#1 08 Sep 2019 10:12

Rekrul
Member
Registered: 17 Apr 2016
Posts: 49

ARGH!!! Someone please shoot me now and put me out of my misery!!!

The more I try to write complex scripts, the more I have a burning hatred for whoever designed this broken mess.

I have this code in my script;

if !width! gtr 640 set width=1280
if !width! gtr 540 (if !width! leq 640 set width=640)
if !width! gtr 500 (if !width! leq 540 set width=540)
if !width! gtr 400 (if !width! leq 500 set width=500)
if !width! gtr 250 (if !width! leq 400 set width=400)
if !width! leq 250 set width=250

This works, but I wanted to speed it up as much as possible by making it only try the rest of the comparisons if the ones before them had failed. So I changed it to;

if !width! gtr 640 set width=1280 else (
if !width! gtr 540 (if !width! leq 640 set width=640) else (
if !width! gtr 500 (if !width! leq 540 set width=540) else (
if !width! gtr 400 (if !width! leq 500 set width=500) else (
if !width! gtr 250 (if !width! leq 400 set width=400) else (
if !width! leq 250 set width=250)))))

This causes it to generate the error "Maximum setlocal recursion level reached." Not only that, but the rest of the script, which is supposed to rename files, fails to trigger. It doesn't even work before it hits the recursion error. It should be doing something, even if it renamed the files to the wrong thing, but it doesn't. To be fair, it properly renames ONE file, but I have no idea why.

For reference, I enable Delayed Expansion inside a FOR loop after the filename variables have been defined, then I ENDLOCAL before the start of the next loop. If I don't define the variables outside of Delayed Expansion, it removes "!" from the filenames. If I don't use Delayed Expansion for everything else, nothing works. This has never caused a problem before since it's reset for every loop and there's never a condition where it would start a new loop without ENDLOCAL. Well, until now apparently. roll

The above bit of code is the ONLY thing I changed, and I made sure that there were no unmatched parentheses, and that it didn't improperly jump out of any loops.

The first example works, no matter how many files it's run on. The second fails. Why???

What arcane rule have I violated now?

Last edited by Rekrul (08 Sep 2019 10:44)

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#2 08 Sep 2019 17:31

Aacini
Member
Registered: 05 Dec 2012
Posts: 148

Re: ARGH!!! Someone please shoot me now and put me out of my misery!!!

Ok. Lets review a simple example:

if !width! gtr 640 set width=1280 and any string you want...

It should be obvious that the entire string is assigned to width variable. Why? Because there is not any delimiter in the string. In this case:

if !width! gtr 640 set width=1280 & echo any string you want...

The string assigned is "1280 " because the & is a delimiter.

if !width! gtr 640 set width=1280 else (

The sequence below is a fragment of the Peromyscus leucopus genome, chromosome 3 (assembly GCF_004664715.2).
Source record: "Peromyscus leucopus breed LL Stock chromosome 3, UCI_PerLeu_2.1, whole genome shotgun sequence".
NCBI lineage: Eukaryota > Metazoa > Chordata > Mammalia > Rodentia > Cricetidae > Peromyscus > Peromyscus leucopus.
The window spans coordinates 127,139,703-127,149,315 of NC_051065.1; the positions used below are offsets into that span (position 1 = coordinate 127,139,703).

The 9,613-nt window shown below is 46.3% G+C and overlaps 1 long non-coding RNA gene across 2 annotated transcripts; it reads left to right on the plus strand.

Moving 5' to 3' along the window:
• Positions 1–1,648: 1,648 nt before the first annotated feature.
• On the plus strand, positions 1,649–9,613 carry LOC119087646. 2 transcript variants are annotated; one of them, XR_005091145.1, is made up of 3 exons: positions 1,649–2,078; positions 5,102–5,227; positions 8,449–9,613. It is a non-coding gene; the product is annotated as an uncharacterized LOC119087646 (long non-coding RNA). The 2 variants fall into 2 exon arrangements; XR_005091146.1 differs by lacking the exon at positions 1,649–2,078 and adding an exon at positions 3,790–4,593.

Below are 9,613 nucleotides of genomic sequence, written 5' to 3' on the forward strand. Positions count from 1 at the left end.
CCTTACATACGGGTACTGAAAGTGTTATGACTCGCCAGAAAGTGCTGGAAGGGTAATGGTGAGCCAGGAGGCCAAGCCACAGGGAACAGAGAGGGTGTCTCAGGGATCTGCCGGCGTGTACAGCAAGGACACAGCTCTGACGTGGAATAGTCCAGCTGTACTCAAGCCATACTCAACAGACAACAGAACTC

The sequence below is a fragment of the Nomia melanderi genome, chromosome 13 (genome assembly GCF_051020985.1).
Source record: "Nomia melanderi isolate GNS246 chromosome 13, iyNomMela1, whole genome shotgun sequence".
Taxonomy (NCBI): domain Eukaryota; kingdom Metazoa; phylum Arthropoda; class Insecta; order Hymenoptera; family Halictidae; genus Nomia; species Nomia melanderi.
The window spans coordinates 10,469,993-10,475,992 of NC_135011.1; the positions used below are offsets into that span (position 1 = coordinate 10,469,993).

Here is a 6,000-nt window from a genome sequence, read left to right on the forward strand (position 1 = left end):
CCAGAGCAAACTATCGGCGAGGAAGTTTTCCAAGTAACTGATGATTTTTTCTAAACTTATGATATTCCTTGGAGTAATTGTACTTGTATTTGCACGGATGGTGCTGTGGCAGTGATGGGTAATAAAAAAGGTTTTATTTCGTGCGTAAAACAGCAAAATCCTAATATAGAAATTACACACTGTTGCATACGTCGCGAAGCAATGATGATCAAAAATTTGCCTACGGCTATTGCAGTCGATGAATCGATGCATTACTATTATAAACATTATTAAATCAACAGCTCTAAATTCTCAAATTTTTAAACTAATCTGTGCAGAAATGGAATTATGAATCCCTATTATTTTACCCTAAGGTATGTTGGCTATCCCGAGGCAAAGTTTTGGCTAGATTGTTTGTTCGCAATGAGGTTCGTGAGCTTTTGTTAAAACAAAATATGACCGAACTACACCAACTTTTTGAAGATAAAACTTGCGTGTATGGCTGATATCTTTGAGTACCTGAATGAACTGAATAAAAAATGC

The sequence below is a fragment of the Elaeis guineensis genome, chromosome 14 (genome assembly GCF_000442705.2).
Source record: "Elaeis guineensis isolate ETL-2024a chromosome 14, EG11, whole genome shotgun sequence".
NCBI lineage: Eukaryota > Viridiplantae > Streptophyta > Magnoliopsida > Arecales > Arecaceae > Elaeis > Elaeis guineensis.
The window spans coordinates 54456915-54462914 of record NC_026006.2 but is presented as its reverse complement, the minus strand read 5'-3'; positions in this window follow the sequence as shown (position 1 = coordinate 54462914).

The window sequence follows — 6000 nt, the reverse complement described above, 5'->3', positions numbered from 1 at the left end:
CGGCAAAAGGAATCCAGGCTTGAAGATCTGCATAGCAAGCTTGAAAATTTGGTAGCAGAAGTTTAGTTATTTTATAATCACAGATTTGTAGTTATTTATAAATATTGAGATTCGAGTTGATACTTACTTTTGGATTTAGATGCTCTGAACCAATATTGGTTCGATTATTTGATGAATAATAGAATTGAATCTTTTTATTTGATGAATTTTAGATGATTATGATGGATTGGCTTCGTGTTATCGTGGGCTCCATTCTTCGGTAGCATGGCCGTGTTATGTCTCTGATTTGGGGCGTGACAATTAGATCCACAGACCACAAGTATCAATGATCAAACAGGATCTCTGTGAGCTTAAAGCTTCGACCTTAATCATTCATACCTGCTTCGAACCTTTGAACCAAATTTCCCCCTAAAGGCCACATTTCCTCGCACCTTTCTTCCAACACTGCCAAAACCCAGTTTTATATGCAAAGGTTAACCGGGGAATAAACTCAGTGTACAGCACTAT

Should I explain previous case?  Hint: the " else" string is not a delimiter...

Antonio

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#3 09 Sep 2019 04:57

Rekrul
Member
Registered: 17 Apr 2016
Posts: 49

Re: ARGH!!! Someone please shoot me now and put me out of my misery!!!

Aacini wrote:

It should be obvious that the entire string is assigned to width variable. Why? Because there is not any delimiter in the string. In this case:

Thanks. You're right, I didn't think of that. I still get confused by the fact that spaces only act as delmiters in some situations (like on the command line).

Aacini wrote:
if !width! gtr 640 set width=1280 & echo any string you want...

I have rather spotty luck using "&" to chain commands. Sometimes it works fine and sometimes it seems to just ignore it. I ended up solving the problem with;

if !width! gtr 640 (set width=1280) else (
if !width! gtr 540 (if !width! leq 640 set width=640) else (
if !width! gtr 500 (if !width! leq 540 set width=540) else (
if !width! gtr 400 (if !width! leq 500 set width=500) else (
if !width! gtr 250 (if !width! leq 400 set width=400) else (
if !width! leq 250 set width=250)))))

I just get so frustrated with the oddities of batch scripting that I often overlook simple mistakes. In my defense, there are times when things simply don't seem to work right. The other day while trying to figure out why something was misbehaving, I created a test script to test just the part I was having a problem with and I kept paring it down until it was at the absolute minimum. I didn't keep the actual script file, but I ended up with;

set done=1

setlocal enabledelayedexpansion

if "!done!"=="1" echo success

It works now but I SWEAR I had this exact same code and it didn't print anything until I added "NOT" after the IF. I looked at it for at least 20 minutes, checking for invisible characters or extra spaces that might have confused it, but it simply didn't work. I was going to make a post about it, but then I went on to something else, had other problems, etc. It was like I had crossed over into opposite land. I even added a line to print the value of "done" and it printed "1" every time. roll

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#4 09 Sep 2019 06:59

Aacini
Member
Registered: 05 Dec 2012
Posts: 148

Re: ARGH!!! Someone please shoot me now and put me out of my misery!!!

Well, in this segment of code:

if !width! gtr 640 (set width=1280) else (
if !width! gtr 540 (if !width! leq 640 set width=640) else (
if !width! gtr 500 (if !width! leq 540 set width=540) else (
if !width! gtr 400 (if !width! leq 500 set width=500) else (
if !width! gtr 250 (if !width! leq 400 set width=400) else (
if !width! leq 250 set width=250)))))

You have redundant tests. Let's review they.

In the first IF, the else part is executed when !width! is NOT gtr 640; this means that in this case !width! is leq 640, right? In this way, the if !width! leq 640 command in the second line is entirely superfluous. The same apply for the rest of nested IF's...

You need to rearrange the logic to eliminate redundant cases AND to simplify the nesting. For example: